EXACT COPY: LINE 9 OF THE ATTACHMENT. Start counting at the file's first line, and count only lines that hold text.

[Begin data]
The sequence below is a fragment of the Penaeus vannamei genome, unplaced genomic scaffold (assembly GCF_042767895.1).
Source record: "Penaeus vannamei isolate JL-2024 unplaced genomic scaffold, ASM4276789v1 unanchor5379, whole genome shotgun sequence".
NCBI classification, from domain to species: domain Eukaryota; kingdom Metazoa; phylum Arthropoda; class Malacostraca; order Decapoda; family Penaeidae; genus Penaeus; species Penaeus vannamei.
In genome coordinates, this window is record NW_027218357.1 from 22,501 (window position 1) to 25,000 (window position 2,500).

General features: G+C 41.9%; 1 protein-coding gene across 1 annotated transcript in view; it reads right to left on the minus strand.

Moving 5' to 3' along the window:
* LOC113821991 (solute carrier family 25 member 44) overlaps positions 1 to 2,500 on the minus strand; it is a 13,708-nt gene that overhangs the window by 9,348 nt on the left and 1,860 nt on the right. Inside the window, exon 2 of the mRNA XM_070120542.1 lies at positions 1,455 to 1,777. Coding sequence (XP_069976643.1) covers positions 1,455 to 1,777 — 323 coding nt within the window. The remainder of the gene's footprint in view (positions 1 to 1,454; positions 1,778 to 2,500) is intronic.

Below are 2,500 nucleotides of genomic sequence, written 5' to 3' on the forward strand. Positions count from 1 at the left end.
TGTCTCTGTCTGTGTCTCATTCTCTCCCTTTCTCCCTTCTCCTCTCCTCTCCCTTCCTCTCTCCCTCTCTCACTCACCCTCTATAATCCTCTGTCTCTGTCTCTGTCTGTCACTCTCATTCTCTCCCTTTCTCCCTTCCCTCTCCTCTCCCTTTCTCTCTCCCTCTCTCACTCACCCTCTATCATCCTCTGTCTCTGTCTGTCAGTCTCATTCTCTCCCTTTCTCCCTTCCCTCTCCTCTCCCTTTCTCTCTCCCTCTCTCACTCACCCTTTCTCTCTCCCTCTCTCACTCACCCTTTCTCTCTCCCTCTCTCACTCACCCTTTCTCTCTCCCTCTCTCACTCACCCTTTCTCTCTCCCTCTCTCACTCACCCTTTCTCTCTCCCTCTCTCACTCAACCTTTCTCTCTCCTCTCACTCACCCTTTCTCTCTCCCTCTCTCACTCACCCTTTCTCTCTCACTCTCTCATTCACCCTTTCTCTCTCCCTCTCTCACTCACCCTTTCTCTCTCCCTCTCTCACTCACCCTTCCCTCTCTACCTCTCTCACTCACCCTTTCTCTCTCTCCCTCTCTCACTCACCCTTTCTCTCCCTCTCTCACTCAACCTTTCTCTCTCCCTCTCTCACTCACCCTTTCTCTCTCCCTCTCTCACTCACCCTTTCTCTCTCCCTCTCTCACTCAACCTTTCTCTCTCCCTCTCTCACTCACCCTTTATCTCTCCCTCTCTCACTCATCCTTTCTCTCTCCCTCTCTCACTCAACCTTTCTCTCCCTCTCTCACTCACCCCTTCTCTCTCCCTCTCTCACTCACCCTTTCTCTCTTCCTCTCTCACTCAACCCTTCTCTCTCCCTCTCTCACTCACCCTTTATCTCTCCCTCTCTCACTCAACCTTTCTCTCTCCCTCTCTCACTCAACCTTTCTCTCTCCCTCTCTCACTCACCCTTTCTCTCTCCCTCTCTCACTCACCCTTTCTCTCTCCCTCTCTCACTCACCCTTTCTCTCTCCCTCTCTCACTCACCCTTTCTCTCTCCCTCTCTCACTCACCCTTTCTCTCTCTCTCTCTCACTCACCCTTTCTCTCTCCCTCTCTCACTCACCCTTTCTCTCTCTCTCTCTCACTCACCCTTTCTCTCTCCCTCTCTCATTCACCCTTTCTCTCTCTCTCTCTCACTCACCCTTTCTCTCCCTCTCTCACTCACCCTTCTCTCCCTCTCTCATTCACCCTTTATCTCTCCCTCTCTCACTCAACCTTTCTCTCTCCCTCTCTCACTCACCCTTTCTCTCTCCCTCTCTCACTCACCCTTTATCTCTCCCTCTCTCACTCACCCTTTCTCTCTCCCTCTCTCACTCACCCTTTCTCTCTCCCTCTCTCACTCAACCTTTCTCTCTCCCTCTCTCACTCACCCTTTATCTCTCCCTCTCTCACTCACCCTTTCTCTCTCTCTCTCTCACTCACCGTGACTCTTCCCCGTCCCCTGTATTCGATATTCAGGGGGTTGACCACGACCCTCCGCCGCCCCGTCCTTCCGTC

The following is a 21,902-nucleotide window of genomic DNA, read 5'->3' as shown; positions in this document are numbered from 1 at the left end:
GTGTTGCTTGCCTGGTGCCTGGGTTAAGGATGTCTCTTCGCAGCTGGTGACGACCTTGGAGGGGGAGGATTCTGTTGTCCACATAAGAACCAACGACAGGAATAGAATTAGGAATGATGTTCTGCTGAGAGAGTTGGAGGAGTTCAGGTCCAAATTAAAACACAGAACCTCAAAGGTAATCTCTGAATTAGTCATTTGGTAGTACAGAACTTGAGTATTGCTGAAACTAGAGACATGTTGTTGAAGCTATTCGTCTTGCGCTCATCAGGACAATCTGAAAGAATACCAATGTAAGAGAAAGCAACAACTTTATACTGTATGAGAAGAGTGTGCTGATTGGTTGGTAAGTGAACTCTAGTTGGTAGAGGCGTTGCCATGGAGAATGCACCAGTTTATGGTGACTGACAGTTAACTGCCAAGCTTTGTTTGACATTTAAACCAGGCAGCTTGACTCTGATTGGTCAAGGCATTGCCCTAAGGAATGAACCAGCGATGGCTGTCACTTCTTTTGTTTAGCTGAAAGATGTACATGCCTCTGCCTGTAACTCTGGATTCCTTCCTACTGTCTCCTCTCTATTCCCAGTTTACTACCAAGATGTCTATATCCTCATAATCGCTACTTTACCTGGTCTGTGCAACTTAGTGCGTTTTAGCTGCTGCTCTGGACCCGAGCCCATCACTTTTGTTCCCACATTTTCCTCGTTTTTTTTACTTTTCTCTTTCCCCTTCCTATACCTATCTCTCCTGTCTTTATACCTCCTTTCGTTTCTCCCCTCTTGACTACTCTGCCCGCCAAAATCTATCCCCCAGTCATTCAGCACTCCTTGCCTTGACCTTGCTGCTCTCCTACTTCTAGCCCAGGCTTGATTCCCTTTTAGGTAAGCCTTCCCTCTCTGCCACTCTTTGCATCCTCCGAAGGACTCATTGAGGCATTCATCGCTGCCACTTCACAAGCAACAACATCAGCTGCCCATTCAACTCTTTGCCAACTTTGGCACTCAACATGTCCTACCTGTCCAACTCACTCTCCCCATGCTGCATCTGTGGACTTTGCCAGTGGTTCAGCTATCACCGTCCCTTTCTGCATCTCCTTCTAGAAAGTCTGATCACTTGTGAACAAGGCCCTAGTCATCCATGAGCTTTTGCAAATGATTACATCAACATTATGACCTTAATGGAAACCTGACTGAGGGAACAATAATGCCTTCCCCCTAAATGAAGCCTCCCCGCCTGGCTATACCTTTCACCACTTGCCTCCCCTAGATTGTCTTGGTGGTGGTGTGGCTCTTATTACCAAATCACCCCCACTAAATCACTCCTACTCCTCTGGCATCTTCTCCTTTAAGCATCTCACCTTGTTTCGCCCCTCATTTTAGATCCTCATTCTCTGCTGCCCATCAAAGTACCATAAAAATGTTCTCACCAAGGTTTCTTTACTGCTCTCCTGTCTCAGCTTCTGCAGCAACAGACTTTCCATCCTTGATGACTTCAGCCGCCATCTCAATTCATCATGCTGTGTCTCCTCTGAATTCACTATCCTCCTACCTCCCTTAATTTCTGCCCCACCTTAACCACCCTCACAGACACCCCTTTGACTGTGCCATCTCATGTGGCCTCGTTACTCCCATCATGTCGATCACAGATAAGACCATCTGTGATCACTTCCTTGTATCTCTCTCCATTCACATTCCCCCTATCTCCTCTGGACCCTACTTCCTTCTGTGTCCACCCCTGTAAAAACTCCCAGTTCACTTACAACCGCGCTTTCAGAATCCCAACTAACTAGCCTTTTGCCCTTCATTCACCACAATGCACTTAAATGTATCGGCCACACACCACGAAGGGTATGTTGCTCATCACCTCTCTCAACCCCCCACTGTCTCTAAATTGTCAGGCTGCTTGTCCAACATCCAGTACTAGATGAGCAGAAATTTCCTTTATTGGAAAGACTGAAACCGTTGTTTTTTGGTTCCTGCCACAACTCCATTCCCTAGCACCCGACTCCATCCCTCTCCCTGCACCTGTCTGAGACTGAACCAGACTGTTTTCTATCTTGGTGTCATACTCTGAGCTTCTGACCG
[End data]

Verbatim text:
TGTCTCTGTCTGTGTCTCATTCTCTCCCTTTCTCCCTTCTCCTCTCCTCTCCCTTCCTCTCTCCCTCTCTCACTCACCCTCTATAATCCTCTGTCTCTGTCTCTGTCTGTCACTCTCATTCTCTCCCTTTCTCCCTTCCCTCTCCTCTCCCTTTCTCTCTCCCTCTCTCACTCACCCTCTATCATCCTCTGTCTCTGTCTGTCAGTCTCATTCTCTCCCTTTCTCCCTTCCCTCTCCTCTCCCTTTCTCTCTCCCTCTCTCACTCACCCTTTCTCTCTCCCTCTCTCACTCACCCTTTCTCTCTCCCTCTCTCACTCACCCTTTCTCTCTCCCTCTCTCACTCACCCTTTCTCTCTCCCTCTCTCACTCACCCTTTCTCTCTCCCTCTCTCACTCAACCTTTCTCTCTCCTCTCACTCACCCTTTCTCTCTCCCTCTCTCACTCACCCTTTCTCTCTCACTCTCTCATTCACCCTTTCTCTCTCCCTCTCTCACTCACCCTTTCTCTCTCCCTCTCTCACTCACCCTTCCCTCTCTACCTCTCTCACTCACCCTTTCTCTCTCTCCCTCTCTCACTCACCCTTTCTCTCCCTCTCTCACTCAACCTTTCTCTCTCCCTCTCTCACTCACCCTTTCTCTCTCCCTCTCTCACTCACCCTTTCTCTCTCCCTCTCTCACTCAACCTTTCTCTCTCCCTCTCTCACTCACCCTTTATCTCTCCCTCTCTCACTCATCCTTTCTCTCTCCCTCTCTCACTCAACCTTTCTCTCCCTCTCTCACTCACCCCTTCTCTCTCCCTCTCTCACTCACCCTTTCTCTCTTCCTCTCTCACTCAACCCTTCTCTCTCCCTCTCTCACTCACCCTTTATCTCTCCCTCTCTCACTCAACCTTTCTCTCTCCCTCTCTCACTCAACCTTTCTCTCTCCCTCTCTCACTCACCCTTTCTCTCTCCCTCTCTCACTCACCCTTTCTCTCTCCCTCTCTCACTCACCCTTTCTCTCTCCCTCTCTCACTCACCCTTTCTCTCTCCCTCTCTCACTCACCCTTTCTCTCTCTCTCTCTCACTCACCCTTTCTCTCTCCCTCTCTCACTCACCCTTTCTCTCTCTCTCTCTCACTCACCCTTTCTCTCTCCCTCTCTCATTCACCCTTTCTCTCTCTCTCTCTCACTCACCCTTTCTCTCCCTCTCTCACTCACCCTTCTCTCCCTCTCTCATTCACCCTTTATCTCTCCCTCTCTCACTCAACCTTTCTCTCTCCCTCTCTCACTCACCCTTTCTCTCTCCCTCTCTCACTCACCCTTTATCTCTCCCTCTCTCACTCACCCTTTCTCTCTCCCTCTCTCACTCACCCTTTCTCTCTCCCTCTCTCACTCAACCTTTCTCTCTCCCTCTCTCACTCACCCTTTATCTCTCCCTCTCTCACTCACCCTTTCTCTCTCTCTCTCTCACTCACCGTGACTCTTCCCCGTCCCCTGTATTCGATATTCAGGGGGTTGACCACGACCCTCCGCCGCCCCGTCCTTCCGTC